Andrew Leung of the Junior Tennis Champions Center penned the following winning Arthur Ashe contest essay in the 13/14 Division:
Arthur Ashe was a bold man who stood up for what he believed in. When Ashe was at the peak of his career, he was denied a visa to play at the South African Davis Cup Open just because he was black. He helped bring the issue of racial discrimination to the forefront, and started to protest outside of the South African Embassy in Washington, D.C. Ashe was arrested in 1985 for this action, but he wasn’t afraid to speak out. Five months prior to his death, Ashe was arrested outside of the White House for the crackdown on Haitian refugees.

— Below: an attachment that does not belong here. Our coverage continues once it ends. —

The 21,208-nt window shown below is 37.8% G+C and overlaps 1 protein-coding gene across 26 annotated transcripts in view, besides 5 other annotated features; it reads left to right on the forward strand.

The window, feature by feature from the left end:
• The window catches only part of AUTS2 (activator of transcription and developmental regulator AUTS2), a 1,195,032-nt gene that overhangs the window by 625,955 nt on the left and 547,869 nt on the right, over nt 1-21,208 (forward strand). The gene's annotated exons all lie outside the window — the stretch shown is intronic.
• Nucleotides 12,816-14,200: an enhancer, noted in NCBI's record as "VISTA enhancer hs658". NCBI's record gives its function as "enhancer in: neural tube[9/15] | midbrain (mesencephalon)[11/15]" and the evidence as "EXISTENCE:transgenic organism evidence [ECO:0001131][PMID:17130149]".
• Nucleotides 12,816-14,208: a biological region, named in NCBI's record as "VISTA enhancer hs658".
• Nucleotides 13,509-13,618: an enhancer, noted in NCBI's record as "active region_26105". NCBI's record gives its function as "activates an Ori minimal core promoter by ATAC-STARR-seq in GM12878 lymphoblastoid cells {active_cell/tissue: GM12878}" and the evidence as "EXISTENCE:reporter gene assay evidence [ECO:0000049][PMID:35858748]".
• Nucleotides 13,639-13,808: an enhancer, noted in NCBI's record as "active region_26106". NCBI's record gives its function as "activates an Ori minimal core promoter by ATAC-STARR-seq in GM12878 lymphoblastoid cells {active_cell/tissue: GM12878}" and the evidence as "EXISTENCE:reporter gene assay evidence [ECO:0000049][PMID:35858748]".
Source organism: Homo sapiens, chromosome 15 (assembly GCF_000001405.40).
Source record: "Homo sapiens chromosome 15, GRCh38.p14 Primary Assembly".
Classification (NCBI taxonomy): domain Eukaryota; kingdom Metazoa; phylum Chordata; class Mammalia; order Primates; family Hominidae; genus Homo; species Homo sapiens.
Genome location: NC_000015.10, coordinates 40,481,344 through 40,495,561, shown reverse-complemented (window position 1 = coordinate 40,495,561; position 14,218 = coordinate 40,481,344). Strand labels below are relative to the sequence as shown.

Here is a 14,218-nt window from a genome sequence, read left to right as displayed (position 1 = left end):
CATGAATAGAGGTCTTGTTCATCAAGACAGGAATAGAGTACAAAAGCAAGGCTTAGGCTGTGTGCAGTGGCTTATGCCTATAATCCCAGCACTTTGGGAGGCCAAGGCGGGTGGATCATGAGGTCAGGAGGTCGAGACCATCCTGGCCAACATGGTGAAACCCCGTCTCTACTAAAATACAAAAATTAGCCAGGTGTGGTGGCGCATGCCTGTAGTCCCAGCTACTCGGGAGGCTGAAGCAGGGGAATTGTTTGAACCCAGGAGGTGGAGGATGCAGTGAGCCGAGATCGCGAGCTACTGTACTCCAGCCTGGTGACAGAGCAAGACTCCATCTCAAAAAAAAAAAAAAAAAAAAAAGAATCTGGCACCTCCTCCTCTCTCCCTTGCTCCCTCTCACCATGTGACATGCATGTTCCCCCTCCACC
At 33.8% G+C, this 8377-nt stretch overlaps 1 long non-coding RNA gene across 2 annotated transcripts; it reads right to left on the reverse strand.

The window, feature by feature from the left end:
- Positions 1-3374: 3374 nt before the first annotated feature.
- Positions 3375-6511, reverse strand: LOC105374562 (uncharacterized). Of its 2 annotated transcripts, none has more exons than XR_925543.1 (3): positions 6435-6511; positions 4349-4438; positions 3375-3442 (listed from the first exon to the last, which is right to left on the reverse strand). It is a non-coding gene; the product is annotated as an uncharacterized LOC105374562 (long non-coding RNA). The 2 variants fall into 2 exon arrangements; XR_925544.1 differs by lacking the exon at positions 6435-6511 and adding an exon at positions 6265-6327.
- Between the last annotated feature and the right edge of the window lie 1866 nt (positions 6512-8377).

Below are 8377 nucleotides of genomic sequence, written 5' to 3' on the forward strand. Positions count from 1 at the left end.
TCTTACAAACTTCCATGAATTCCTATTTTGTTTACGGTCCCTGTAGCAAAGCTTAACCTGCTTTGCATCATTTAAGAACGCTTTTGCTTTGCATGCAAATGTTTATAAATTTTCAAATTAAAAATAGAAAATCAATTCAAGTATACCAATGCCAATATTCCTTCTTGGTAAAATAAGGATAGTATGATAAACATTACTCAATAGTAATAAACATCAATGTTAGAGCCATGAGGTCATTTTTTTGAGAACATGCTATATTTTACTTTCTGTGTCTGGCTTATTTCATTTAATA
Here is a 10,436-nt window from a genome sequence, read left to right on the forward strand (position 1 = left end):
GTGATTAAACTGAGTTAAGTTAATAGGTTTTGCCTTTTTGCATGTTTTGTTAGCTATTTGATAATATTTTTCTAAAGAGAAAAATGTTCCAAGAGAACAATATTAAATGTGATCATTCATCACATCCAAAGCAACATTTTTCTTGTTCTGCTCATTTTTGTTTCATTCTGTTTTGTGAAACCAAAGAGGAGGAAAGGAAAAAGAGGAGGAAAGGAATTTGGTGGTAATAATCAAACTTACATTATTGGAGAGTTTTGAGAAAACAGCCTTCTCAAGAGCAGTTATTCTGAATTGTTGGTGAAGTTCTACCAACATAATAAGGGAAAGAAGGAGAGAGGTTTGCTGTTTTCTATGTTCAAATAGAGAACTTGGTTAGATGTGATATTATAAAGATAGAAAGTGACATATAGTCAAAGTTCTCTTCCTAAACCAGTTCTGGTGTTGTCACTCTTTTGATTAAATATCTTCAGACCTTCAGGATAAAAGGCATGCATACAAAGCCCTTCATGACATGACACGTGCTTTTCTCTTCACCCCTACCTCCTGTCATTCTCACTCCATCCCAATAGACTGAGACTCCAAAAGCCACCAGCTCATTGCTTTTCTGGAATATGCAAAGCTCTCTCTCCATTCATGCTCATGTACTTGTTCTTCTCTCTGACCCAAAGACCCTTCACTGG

I would follow Ashe’s footsteps by participating and continuing to participate in a community service-learning project for the disabled kids who were held back for believing in themselves. This learning project consists of teaching kids with intellectual disabilities to have confidence and to always follow their dreams. These kids were brought down by their various disabilities, slowly depleting their confidence. This Special Olympics program had a profound impact on a particular young girl named Susie Doyens. Susie was born with Down syndrome and remained practically mute for most of her childhood due to social pressure and anxiety. After Susie entered in the Special Olympics program, Susie gained confidence and believed that she could do anything as long as she set her mind to it. The Special Olympics program has made a huge difference on the less fortunate, including people just like Susie. Ashe had stood up for himself and others to show that nothing can get in your way for doing the things that you love. I am currently a volunteer coach in the Special Olympics program in Montgomery County, Maryland and would love to continue participating in this program throughout my life. I want to continue Ashe’s work and help people around me to show that we can all make a difference together.